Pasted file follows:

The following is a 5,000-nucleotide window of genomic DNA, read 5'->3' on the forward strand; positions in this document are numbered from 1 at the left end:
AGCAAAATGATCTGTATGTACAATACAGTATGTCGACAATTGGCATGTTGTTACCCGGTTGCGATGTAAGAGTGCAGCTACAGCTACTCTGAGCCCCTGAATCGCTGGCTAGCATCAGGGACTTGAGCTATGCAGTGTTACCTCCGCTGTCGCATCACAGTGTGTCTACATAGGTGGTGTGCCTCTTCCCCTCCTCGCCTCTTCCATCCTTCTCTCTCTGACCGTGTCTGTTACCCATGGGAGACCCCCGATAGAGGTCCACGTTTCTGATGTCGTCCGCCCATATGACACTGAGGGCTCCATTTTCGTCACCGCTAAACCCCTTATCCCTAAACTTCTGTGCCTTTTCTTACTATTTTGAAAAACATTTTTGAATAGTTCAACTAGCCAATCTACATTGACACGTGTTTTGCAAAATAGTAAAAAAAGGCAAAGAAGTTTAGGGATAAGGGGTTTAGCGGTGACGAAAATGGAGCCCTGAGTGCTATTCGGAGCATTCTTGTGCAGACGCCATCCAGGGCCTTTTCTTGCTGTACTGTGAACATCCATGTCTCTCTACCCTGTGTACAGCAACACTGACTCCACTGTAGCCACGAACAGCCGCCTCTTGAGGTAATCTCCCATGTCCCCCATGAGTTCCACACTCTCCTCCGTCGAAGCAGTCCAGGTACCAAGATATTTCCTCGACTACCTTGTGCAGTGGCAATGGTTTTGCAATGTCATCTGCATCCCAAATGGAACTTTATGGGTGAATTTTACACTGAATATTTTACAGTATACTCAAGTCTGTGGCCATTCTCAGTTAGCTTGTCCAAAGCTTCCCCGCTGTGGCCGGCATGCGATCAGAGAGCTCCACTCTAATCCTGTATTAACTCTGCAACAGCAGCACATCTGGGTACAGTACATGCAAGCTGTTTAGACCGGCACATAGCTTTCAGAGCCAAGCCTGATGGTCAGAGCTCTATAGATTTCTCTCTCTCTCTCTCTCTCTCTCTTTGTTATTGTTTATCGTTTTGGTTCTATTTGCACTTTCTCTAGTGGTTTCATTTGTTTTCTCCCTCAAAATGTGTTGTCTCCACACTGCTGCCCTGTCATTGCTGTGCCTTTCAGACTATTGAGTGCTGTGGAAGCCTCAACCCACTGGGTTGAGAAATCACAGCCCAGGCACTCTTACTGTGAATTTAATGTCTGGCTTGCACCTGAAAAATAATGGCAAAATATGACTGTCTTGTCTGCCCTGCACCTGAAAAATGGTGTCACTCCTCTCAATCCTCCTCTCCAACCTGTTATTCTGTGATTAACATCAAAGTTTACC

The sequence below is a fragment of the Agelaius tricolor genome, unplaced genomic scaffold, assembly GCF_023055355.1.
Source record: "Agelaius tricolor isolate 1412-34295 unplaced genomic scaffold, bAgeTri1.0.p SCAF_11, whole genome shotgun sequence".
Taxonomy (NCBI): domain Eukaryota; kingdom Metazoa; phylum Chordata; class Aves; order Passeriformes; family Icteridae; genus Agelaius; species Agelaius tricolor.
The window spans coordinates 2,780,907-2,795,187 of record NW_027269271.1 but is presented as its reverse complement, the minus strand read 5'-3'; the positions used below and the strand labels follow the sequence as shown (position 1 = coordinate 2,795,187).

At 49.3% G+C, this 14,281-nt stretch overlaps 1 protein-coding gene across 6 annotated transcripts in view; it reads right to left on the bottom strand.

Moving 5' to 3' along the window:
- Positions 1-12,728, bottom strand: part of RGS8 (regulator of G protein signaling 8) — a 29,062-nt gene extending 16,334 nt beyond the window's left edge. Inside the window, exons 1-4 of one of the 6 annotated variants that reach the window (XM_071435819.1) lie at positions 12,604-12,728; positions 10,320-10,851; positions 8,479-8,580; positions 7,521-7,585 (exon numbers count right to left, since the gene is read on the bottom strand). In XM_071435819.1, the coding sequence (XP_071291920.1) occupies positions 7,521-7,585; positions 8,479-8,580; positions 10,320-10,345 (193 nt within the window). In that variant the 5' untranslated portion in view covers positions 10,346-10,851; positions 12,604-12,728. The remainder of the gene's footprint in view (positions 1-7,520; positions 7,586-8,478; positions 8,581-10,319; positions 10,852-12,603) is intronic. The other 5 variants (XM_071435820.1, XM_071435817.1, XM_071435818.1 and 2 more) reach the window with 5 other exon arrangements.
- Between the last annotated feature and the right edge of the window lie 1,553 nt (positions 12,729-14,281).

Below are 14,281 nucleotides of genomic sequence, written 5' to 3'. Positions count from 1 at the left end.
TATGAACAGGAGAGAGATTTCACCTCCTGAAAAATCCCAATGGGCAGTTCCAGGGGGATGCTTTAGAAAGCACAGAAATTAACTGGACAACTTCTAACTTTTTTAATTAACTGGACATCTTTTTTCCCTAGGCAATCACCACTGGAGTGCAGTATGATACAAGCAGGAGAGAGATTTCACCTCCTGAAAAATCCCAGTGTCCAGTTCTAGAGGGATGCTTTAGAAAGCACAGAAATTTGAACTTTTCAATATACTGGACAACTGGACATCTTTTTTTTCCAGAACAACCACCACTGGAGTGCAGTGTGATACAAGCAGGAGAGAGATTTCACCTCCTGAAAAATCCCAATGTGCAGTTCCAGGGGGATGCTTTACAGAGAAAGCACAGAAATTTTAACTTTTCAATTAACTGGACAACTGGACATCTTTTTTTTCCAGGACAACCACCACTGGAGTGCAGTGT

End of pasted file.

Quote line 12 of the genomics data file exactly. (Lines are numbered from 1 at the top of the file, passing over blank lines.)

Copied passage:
TATGAACAGGAGAGAGATTTCACCTCCTGAAAAATCCCAATGGGCAGTTCCAGGGGGATGCTTTAGAAAGCACAGAAATTAACTGGACAACTTCTAACTTTTTTAATTAACTGGACATCTTTTTTCCCTAGGCAATCACCACTGGAGTGCAGTATGATACAAGCAGGAGAGAGATTTCACCTCCTGAAAAATCCCAGTGTCCAGTTCTAGAGGGATGCTTTAGAAAGCACAGAAATTTGAACTTTTCAATATACTGGACAACTGGACATCTTTTTTTTCCAGAACAACCACCACTGGAGTGCAGTGTGATACAAGCAGGAGAGAGATTTCACCTCCTGAAAAATCCCAATGTGCAGTTCCAGGGGGATGCTTTACAGAGAAAGCACAGAAATTTTAACTTTTCAATTAACTGGACAACTGGACATCTTTTTTTTCCAGGACAACCACCACTGGAGTGCAGTGT